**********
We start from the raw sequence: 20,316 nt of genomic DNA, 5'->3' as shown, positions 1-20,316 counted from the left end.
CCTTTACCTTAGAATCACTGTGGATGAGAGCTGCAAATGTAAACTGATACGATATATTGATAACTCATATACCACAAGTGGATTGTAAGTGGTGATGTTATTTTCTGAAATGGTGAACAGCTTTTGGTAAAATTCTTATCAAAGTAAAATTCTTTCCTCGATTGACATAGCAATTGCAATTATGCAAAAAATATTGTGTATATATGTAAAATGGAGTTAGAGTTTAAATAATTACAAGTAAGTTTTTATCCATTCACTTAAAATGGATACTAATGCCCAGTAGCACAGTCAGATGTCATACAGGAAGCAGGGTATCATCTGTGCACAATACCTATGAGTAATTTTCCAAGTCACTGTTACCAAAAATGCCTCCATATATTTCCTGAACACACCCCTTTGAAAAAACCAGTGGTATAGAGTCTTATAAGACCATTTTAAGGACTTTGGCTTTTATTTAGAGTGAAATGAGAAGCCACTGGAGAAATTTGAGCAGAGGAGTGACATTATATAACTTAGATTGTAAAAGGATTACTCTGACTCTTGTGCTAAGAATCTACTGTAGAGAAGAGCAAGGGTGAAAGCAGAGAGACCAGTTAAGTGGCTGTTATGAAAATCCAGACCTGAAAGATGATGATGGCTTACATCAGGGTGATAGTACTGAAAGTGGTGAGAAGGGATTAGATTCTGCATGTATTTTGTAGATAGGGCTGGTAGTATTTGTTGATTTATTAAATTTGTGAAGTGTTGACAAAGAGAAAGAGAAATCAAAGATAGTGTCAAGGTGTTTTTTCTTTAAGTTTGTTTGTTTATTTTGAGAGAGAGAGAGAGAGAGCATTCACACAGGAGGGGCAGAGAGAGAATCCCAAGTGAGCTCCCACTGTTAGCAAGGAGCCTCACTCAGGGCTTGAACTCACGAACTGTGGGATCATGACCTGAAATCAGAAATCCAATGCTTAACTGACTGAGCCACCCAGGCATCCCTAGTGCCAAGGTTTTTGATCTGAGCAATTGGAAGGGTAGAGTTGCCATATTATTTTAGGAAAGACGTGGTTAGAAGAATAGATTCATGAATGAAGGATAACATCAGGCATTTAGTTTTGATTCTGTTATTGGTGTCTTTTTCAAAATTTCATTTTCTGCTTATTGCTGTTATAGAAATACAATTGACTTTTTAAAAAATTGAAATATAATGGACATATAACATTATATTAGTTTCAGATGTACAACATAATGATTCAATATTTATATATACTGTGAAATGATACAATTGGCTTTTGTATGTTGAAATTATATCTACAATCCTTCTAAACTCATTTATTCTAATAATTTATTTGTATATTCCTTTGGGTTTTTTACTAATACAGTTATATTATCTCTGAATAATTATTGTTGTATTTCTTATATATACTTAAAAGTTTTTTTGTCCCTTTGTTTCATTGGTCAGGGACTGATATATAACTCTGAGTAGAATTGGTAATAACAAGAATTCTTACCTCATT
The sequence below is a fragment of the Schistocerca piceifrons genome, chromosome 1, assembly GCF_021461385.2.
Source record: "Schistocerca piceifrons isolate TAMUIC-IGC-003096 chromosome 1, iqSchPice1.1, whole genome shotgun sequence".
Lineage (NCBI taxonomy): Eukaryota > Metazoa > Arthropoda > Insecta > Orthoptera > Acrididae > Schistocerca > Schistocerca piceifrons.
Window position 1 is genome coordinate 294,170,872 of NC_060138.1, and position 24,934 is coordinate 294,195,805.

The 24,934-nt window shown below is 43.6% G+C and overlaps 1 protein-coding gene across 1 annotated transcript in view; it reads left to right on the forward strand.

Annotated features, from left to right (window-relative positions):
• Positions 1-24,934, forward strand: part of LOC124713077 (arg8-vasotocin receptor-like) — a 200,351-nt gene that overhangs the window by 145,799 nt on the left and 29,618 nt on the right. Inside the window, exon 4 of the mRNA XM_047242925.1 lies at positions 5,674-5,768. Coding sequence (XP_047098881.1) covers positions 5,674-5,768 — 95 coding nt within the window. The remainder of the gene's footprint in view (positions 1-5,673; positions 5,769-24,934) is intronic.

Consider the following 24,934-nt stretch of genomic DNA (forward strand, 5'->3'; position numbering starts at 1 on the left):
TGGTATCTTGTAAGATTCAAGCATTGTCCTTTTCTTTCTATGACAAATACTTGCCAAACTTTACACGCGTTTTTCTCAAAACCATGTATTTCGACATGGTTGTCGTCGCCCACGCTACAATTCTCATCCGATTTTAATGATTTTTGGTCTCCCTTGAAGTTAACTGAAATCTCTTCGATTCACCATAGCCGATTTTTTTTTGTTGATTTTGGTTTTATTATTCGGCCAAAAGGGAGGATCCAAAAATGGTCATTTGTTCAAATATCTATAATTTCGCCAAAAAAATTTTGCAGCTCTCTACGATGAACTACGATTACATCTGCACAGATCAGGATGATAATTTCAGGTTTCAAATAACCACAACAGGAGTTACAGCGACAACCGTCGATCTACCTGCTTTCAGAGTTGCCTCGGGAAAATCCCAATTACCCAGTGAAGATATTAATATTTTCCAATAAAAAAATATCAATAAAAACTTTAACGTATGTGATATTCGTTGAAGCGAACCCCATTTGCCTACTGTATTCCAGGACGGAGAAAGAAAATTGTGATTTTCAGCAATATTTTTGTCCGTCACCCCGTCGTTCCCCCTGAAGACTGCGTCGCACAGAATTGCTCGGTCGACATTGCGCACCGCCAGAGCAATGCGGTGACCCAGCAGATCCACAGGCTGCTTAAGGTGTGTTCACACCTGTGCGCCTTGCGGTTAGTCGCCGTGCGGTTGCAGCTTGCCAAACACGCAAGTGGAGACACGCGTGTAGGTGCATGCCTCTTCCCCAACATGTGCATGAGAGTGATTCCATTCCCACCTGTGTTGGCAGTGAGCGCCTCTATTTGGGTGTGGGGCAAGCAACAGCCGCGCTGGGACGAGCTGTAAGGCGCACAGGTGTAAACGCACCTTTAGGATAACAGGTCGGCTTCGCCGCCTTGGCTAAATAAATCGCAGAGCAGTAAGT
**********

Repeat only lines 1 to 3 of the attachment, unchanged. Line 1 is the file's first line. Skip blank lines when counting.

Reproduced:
We start from the raw sequence: 20,316 nt of genomic DNA, 5'->3' as shown, positions 1-20,316 counted from the left end.
CCTTTACCTTAGAATCACTGTGGATGAGAGCTGCAAATGTAAACTGATACGATATATTGATAACTCATATACCACAAGTGGATTGTAAGTGGTGATGTTATTTTCTGAAATGGTGAACAGCTTTTGGTAAAATTCTTATCAAAGTAAAATTCTTTCCTCGATTGACATAGCAATTGCAATTATGCAAAAAATATTGTGTATATATGTAAAATGGAGTTAGAGTTTAAATAATTACAAGTAAGTTTTTATCCATTCACTTAAAATGGATACTAATGCCCAGTAGCACAGTCAGATGTCATACAGGAAGCAGGGTATCATCTGTGCACAATACCTATGAGTAATTTTCCAAGTCACTGTTACCAAAAATGCCTCCATATATTTCCTGAACACACCCCTTTGAAAAAACCAGTGGTATAGAGTCTTATAAGACCATTTTAAGGACTTTGGCTTTTATTTAGAGTGAAATGAGAAGCCACTGGAGAAATTTGAGCAGAGGAGTGACATTATATAACTTAGATTGTAAAAGGATTACTCTGACTCTTGTGCTAAGAATCTACTGTAGAGAAGAGCAAGGGTGAAAGCAGAGAGACCAGTTAAGTGGCTGTTATGAAAATCCAGACCTGAAAGATGATGATGGCTTACATCAGGGTGATAGTACTGAAAGTGGTGAGAAGGGATTAGATTCTGCATGTATTTTGTAGATAGGGCTGGTAGTATTTGTTGATTTATTAAATTTGTGAAGTGTTGACAAAGAGAAAGAGAAATCAAAGATAGTGTCAAGGTGTTTTTTCTTTAAGTTTGTTTGTTTATTTTGAGAGAGAGAGAGAGAGAGCATTCACACAGGAGGGGCAGAGAGAGAATCCCAAGTGAGCTCCCACTGTTAGCAAGGAGCCTCACTCAGGGCTTGAACTCACGAACTGTGGGATCATGACCTGAAATCAGAAATCCAATGCTTAACTGACTGAGCCACCCAGGCATCCCTAGTGCCAAGGTTTTTGATCTGAGCAATTGGAAGGGTAGAGTTGCCATATTATTTTAGGAAAGACGTGGTTAGAAGAATAGATTCATGAATGAAGGATAACATCAGGCATTTAGTTTTGATTCTGTTATTGGTGTCTTTTTCAAAATTTCATTTTCTGCTTATTGCTGTTATAGAAATACAATTGACTTTTTAAAAAATTGAAATATAATGGACATATAACATTATATTAGTTTCAGATGTACAACATAATGATTCAATATTTATATATACTGTGAAATGATACAATTGGCTTTTGTATGTTGAAATTATATCTACAATCCTTCTAAACTCATTTATTCTAATAATTTATTTGTATATTCCTTTGGGTTTTTTACTAATACAGTTATATTATCTCTGAATAATTATTGTTGTATTTCTTATATATACTTAAAAGTTTTTTTGTCCCTTTGTTTCATTGGTCAGGGACTGATATATAACTCTGAGTAGAATTGGTAATAACAAGAATTCTTACCTCATT
The sequence below is a fragment of the Schistocerca piceifrons genome, chromosome 1, assembly GCF_021461385.2.